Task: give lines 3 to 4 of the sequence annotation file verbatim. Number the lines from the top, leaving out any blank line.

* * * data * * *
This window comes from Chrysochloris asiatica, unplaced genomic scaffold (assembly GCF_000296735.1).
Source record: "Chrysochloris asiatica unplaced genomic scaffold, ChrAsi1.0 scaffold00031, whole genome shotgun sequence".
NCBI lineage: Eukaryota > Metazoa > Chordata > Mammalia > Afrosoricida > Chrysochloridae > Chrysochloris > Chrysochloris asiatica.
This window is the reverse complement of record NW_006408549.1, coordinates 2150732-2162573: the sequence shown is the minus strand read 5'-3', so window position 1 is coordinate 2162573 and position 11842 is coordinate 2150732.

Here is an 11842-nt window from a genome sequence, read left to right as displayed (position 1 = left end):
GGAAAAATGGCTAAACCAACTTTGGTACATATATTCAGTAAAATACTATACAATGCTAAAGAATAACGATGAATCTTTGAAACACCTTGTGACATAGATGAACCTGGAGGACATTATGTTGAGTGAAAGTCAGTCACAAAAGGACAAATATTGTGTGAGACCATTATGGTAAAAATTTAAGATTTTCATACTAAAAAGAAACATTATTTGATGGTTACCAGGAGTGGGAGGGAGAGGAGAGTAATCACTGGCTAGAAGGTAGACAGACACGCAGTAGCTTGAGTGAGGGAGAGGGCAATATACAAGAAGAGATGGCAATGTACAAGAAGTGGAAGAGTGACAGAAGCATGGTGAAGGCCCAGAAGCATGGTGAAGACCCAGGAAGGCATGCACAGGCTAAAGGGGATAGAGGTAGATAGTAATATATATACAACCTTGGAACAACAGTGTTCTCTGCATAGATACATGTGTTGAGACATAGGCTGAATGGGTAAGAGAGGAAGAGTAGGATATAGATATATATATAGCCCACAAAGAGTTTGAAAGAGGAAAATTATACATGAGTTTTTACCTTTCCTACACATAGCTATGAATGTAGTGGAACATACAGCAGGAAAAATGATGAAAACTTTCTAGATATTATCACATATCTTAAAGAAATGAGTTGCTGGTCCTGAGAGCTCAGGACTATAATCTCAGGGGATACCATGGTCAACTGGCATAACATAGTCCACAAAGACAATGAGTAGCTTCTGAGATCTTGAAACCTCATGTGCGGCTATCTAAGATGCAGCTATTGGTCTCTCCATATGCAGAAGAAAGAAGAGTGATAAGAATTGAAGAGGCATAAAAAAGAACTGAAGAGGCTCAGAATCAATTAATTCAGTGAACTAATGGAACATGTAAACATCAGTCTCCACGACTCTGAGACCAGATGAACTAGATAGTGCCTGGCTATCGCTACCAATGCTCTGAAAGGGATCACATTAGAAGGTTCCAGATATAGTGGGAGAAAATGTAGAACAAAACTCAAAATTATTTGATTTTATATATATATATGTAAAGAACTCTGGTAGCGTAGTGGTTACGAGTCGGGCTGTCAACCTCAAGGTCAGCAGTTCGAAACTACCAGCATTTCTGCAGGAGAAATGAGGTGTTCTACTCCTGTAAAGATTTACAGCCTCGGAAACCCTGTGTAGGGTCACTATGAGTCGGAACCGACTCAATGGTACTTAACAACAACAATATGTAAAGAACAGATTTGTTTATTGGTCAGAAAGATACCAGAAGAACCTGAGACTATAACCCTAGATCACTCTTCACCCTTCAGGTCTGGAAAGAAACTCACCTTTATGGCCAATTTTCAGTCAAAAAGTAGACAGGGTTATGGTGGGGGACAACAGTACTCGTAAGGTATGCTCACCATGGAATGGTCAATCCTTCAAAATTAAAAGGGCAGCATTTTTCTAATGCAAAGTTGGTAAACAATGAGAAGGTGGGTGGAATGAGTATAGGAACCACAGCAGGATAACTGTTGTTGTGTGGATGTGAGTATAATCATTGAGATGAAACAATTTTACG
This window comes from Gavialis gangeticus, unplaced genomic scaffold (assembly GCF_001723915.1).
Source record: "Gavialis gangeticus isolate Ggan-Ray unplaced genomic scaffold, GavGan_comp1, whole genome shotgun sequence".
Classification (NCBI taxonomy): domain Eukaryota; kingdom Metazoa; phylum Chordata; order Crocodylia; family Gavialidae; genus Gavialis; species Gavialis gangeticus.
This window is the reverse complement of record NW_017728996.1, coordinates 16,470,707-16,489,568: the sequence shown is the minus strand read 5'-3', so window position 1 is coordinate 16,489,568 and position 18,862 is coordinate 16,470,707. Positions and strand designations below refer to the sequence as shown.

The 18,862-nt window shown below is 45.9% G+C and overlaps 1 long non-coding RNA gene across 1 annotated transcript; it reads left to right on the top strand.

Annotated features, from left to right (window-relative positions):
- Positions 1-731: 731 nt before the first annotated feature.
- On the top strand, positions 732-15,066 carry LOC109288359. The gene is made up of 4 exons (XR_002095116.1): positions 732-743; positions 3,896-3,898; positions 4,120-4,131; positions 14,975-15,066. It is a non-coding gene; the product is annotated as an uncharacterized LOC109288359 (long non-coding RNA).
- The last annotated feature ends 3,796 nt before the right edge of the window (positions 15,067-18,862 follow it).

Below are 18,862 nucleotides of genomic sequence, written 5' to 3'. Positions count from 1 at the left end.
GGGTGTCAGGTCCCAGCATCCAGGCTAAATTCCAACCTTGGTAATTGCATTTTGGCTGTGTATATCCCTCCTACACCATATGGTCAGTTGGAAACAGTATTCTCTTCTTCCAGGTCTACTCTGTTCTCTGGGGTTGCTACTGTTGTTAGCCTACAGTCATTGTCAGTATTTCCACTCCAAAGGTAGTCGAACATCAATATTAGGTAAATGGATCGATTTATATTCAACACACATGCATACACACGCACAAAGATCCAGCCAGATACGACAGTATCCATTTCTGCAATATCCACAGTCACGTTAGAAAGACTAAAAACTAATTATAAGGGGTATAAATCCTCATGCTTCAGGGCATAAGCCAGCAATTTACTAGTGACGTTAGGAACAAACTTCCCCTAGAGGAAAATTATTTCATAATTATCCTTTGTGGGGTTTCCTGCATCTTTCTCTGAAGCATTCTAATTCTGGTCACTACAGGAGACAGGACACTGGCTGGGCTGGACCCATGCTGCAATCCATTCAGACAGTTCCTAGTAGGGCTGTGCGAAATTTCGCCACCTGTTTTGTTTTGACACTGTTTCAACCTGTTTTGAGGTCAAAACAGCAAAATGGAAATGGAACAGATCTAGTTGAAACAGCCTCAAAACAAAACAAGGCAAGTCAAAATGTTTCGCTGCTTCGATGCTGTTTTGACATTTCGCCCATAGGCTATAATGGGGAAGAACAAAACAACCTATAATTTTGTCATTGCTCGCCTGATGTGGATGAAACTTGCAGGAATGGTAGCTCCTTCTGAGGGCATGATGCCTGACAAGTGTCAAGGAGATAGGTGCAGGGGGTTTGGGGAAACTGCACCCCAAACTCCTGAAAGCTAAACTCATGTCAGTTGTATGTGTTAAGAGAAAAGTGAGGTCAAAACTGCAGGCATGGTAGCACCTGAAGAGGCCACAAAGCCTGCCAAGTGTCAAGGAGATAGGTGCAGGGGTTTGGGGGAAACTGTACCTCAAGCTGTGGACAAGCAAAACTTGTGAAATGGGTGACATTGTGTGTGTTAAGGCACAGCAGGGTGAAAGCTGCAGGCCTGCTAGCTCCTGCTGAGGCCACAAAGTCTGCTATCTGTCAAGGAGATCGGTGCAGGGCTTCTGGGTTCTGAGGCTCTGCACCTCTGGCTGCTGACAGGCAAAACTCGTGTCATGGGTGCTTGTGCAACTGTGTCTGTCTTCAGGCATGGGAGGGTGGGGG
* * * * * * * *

NCBI lineage: Eukaryota > Metazoa > Chordata > Mammalia > Afrosoricida > Chrysochloridae > Chrysochloris > Chrysochloris asiatica.
This window is the reverse complement of record NW_006408549.1, coordinates 2150732-2162573: the sequence shown is the minus strand read 5'-3', so window position 1 is coordinate 2162573 and position 11842 is coordinate 2150732.